Crystal River Pedestrian/bike Path


A pedestrian/bicycle path between Carbondale
and Crested Butte has been on the books since
2002.  The first segments have now been started
at both ends.  Planning for the next phase of the
Pitkin County part along the Crystal River has
not  yet started.

History:  In 2002, the West Elk Loop Scenic and Historic Byway Commission funded a study to determine feasibility and candidate routes for a pedestrian/bicycle path from Crested Butte to Carbondale.   A contract for this study was awarded to Newland Project Resources, Inc. of Basalt and was completed in May, 2004.    The purpose of the study was to explore and determine the feasible options for the design and construction of a non-motorized recreation trail to accompany the Byway.   Several feasible alignments are presented in the study, but none was chosen as preferred. The trail will be located primarily in Pitkin and Gunnison Counties, with a small segment in Garfield County on a stretch immediately south of Carbondale

In 2006, Pitkin and Gunnison County Commissioners signed an Intergovernmental Agreement (IGA) to build a continuous off-road bicycle-pedestrian path connecting Carbondale to Crested Butte. 

 Construction has already begun on both the Carbondale and Crested Butte ends.  The first phase of the Pitkin County portion was completed in 2012, with a 5.3-mile segment along the east side of Highway 133 connecting Carbondale to the Seven Oaks Subdivision adjacent to the KOA campground.  That segment was funded by Pitkin County Open Space and Trails, with support from Carbondale, Garfield County, CDOT and grants from the Colorado State Lottery fund.  On the Crested Butte side, the trail has been completed to within about ½ mile of the summit of 10,007 foot Kebler Pass

The Next Phase.  Pitkin and Gunnison Counties would each be responsible for the planning and construction of the trail in the respective county.  The Pitkin County portion will start in Carbondale and go to the top of McClure pass, generally paralleling Hwy 133 over a total trail length of about 21 miles.   CVEPA has long been supportive of this trail and we have focused our energies on the Pitkin County portion.  A trail along the Crystal River would be a tremendous recreational benefit for both locals and visitors, would provide a safer bicycling and hiking route, and would strengthen the local economies without compromising the treasured rural character of the valley.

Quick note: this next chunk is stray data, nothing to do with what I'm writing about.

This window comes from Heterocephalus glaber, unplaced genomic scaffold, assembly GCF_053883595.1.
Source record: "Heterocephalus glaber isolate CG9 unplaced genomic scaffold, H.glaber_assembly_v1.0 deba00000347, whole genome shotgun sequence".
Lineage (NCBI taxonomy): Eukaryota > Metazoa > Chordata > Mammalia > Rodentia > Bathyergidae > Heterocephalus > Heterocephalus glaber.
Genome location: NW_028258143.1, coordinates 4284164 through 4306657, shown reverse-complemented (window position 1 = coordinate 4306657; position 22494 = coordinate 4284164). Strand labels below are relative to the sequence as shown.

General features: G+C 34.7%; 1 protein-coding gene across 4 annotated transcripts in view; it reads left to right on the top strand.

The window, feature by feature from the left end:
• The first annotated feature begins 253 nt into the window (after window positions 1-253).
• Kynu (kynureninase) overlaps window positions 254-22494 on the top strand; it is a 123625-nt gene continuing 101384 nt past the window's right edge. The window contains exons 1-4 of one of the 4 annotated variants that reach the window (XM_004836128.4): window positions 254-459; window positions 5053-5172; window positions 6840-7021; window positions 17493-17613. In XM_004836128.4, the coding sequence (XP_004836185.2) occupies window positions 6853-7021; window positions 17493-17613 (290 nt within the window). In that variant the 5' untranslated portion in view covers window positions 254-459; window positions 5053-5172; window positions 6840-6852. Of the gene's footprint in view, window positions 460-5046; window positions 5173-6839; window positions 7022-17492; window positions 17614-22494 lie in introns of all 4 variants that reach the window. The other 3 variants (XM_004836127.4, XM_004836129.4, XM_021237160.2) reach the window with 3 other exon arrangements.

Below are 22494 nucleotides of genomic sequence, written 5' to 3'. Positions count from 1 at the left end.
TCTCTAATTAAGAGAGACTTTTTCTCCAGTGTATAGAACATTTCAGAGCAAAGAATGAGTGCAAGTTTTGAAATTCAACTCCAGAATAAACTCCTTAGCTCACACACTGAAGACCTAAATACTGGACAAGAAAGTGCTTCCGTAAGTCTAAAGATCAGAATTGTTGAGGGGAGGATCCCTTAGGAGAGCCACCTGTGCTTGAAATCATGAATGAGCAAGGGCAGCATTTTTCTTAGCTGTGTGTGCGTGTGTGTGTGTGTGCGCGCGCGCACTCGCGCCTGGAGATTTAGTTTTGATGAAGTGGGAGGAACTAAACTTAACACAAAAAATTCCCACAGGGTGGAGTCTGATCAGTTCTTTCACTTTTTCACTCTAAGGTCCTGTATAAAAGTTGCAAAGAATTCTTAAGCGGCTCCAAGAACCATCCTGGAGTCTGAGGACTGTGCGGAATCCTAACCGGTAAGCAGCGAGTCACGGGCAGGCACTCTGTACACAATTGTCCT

At the time of this writing, there has been no decision on where the next phase of the Pitkin County portion of the trail would be.   There are two possible candidates; the first would be an extension of the existing trail that now ends at the KOA campground, and the other would be a segment starting at Redstone and going to the top of McClure Pass.  No specific decision has been made regarding an alignment for either of these options.  We believe that a trail can be sited for either segment without negatively interfering with wildlife or impinging on private property ownerships.   A winter closure for part or all or part of this trail segment will be necessary to protect wildlife.  Beyond the top of McClure pass, the path enters Gunnison County and would be its responsibility to complete.

The segment from Redstone to the top of McClure Pass would cover a distance of approximately 6-miles with a vertical rise of 1,700 feet.  The route would generally parallel Highway 133 to Placita and likely follow the old McClure pass road which was abandoned in 1962, to top of the pass at an elevation of 8776 feet.    Most of the vertical rise would be on the old McClure Pass road which is a popular winter and summer recreation route for locals. Residents in the Redstone area have expressed support for this being the next phase of the bike path.

 In February 2015, Governor Hickenlooper’s office announced an initiative to identify the top priority recreation trails in the state.  Over 200 trails were nominated and the Crystal River trail from Carbondale to Crested Butte was selected to be in the top 16.  Being nominated a  “16 for 2016 priority trail” does not guarantee any immediate funding for trail construction.   It does however significantly improve the trail’s priority to receive federal, state and grant funding.  Future plans and obligations for the ‘sweet 16’ are expected to released by the State in summer, 2016